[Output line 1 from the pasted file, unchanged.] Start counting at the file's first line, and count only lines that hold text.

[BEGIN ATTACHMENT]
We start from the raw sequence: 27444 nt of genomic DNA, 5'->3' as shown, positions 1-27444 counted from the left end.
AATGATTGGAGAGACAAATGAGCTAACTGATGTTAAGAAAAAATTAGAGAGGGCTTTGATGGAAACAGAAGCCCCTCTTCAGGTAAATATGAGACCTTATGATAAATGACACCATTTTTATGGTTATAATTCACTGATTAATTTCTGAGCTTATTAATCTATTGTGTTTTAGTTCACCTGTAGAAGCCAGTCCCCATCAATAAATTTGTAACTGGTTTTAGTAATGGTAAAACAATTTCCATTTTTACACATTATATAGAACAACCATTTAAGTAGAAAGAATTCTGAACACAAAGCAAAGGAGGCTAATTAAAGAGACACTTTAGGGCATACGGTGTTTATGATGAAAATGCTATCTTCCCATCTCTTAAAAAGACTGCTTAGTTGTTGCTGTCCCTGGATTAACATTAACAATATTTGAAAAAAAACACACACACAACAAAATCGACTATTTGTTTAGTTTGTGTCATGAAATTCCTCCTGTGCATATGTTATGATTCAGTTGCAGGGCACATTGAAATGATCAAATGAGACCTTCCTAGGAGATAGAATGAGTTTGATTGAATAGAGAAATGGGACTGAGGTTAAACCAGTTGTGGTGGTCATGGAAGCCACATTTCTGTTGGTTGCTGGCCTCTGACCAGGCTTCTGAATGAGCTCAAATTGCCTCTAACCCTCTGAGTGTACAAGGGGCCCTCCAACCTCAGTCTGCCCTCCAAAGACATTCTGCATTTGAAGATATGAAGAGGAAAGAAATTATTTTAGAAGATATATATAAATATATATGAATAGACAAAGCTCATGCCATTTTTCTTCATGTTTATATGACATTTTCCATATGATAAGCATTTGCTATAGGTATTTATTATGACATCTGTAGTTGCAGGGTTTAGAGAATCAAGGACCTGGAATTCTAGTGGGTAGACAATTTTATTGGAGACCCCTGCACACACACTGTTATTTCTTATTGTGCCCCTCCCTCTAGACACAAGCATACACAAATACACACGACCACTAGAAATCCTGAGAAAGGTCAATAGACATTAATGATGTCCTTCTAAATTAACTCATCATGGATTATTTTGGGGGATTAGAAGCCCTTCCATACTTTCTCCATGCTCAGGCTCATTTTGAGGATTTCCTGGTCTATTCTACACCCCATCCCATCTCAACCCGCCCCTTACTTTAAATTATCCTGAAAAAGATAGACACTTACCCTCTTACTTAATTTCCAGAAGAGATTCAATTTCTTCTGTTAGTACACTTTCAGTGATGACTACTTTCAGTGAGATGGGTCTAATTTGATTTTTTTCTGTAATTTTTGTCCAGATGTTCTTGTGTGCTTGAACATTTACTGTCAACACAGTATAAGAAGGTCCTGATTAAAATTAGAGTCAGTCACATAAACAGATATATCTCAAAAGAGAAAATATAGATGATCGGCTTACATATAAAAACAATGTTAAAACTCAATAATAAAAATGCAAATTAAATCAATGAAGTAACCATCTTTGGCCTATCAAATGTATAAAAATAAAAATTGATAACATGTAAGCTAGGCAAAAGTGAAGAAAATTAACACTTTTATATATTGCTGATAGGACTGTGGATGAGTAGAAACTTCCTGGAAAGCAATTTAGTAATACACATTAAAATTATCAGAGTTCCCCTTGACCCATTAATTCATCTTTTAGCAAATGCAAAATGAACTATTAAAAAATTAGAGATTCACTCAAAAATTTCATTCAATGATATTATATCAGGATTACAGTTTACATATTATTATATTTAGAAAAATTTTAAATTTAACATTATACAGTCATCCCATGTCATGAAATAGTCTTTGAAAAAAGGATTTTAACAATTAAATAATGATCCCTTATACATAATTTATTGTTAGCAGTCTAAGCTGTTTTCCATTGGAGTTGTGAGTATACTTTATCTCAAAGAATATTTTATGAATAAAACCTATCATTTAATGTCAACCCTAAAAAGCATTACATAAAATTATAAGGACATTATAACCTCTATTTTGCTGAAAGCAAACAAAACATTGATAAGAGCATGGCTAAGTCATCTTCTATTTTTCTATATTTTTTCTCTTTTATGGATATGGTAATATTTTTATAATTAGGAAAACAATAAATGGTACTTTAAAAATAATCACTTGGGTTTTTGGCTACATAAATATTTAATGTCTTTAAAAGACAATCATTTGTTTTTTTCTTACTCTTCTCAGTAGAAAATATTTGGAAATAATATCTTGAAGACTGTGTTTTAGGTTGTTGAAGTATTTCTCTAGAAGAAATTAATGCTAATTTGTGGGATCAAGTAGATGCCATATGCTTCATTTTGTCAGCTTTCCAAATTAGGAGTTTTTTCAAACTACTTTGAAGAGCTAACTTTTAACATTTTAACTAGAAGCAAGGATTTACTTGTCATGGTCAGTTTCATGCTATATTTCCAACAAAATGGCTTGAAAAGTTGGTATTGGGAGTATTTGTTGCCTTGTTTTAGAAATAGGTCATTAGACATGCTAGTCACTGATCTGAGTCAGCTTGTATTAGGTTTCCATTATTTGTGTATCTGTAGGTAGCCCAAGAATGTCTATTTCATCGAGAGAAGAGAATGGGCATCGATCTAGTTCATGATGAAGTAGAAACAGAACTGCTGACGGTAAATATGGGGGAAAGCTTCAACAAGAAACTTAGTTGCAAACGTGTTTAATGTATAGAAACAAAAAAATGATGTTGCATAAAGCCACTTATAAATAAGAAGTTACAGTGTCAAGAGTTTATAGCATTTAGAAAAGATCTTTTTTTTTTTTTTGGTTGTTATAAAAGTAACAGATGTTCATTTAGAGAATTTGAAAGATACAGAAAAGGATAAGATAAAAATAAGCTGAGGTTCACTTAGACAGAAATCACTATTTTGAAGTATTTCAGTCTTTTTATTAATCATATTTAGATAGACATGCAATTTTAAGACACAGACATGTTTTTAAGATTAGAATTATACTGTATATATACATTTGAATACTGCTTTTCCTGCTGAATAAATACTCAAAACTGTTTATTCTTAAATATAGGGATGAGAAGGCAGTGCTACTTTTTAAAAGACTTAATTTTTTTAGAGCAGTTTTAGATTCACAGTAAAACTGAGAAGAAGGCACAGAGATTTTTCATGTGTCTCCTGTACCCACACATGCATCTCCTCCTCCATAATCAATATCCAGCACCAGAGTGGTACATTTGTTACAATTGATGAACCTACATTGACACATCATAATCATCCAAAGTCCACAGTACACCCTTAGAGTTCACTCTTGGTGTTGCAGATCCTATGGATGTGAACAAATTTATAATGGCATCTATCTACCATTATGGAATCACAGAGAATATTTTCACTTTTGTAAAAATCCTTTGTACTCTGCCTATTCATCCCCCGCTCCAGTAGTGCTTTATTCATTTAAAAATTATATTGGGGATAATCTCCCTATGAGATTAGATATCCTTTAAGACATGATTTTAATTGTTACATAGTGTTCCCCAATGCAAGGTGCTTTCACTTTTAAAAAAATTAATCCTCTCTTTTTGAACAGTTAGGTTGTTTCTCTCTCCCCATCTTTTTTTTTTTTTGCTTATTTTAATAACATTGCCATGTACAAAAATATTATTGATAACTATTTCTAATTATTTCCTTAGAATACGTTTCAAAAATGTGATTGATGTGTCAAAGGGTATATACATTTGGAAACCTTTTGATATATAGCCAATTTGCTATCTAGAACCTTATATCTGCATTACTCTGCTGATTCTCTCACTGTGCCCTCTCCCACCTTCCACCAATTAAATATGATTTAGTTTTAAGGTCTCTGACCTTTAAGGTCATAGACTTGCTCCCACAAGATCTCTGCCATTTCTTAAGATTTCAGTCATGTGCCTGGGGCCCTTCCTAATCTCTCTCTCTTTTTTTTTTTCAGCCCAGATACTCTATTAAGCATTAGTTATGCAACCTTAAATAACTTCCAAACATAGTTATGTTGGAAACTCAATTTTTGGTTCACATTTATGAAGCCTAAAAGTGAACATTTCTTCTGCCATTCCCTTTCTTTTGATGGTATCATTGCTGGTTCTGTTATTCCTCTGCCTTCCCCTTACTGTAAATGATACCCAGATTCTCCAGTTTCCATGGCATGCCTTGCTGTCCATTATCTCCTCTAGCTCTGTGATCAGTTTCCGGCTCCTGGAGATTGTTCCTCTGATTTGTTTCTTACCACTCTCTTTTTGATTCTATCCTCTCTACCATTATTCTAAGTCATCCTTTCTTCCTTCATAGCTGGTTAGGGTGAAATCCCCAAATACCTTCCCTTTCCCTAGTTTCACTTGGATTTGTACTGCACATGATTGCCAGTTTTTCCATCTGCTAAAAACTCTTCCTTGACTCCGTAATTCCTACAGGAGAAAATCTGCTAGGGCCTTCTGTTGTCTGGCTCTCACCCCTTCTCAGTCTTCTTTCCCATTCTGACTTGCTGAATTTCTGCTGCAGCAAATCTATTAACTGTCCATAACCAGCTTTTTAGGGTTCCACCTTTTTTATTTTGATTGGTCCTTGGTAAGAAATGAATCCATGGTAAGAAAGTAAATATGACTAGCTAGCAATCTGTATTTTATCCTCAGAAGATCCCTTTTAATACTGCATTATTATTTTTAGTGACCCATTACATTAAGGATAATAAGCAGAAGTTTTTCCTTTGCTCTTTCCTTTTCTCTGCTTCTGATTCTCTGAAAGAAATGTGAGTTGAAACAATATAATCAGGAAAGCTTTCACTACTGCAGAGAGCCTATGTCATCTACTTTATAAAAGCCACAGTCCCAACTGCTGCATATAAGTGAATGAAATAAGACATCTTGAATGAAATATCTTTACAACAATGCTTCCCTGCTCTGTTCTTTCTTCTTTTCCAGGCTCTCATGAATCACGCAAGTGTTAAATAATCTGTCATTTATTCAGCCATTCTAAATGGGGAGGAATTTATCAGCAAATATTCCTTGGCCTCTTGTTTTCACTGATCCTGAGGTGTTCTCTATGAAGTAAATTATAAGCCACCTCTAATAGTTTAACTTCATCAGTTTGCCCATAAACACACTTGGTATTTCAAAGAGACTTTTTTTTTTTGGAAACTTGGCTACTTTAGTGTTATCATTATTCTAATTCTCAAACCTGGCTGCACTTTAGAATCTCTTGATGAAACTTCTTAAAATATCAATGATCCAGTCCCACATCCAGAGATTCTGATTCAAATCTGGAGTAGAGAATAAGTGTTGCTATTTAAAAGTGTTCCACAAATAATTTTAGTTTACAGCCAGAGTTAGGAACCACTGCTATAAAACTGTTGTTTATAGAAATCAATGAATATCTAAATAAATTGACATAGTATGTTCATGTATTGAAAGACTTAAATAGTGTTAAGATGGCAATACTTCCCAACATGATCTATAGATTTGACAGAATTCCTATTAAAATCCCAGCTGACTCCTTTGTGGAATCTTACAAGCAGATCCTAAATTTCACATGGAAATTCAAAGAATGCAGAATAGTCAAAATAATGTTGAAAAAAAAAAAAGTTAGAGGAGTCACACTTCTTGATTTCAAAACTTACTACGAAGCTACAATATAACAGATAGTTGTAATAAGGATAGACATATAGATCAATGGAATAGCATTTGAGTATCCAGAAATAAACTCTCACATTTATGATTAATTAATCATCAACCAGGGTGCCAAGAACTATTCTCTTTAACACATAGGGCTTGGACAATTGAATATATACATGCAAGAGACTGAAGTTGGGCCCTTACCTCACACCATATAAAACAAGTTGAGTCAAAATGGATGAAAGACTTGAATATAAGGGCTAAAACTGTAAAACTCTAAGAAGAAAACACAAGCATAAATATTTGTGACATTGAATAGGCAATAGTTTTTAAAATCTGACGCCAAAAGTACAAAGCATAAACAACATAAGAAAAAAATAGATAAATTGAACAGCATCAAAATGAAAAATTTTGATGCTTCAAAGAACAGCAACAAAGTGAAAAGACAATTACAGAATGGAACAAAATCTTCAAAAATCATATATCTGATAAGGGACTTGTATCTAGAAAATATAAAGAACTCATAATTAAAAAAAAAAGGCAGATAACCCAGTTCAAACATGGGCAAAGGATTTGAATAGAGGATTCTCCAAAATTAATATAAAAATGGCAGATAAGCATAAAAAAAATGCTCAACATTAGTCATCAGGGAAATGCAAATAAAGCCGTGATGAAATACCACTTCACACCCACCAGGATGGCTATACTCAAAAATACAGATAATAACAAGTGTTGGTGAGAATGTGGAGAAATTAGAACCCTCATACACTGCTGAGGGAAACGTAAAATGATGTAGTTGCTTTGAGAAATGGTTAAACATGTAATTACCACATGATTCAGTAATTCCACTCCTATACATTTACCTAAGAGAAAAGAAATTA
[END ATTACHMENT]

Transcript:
We start from the raw sequence: 27444 nt of genomic DNA, 5'->3' as shown, positions 1-27444 counted from the left end.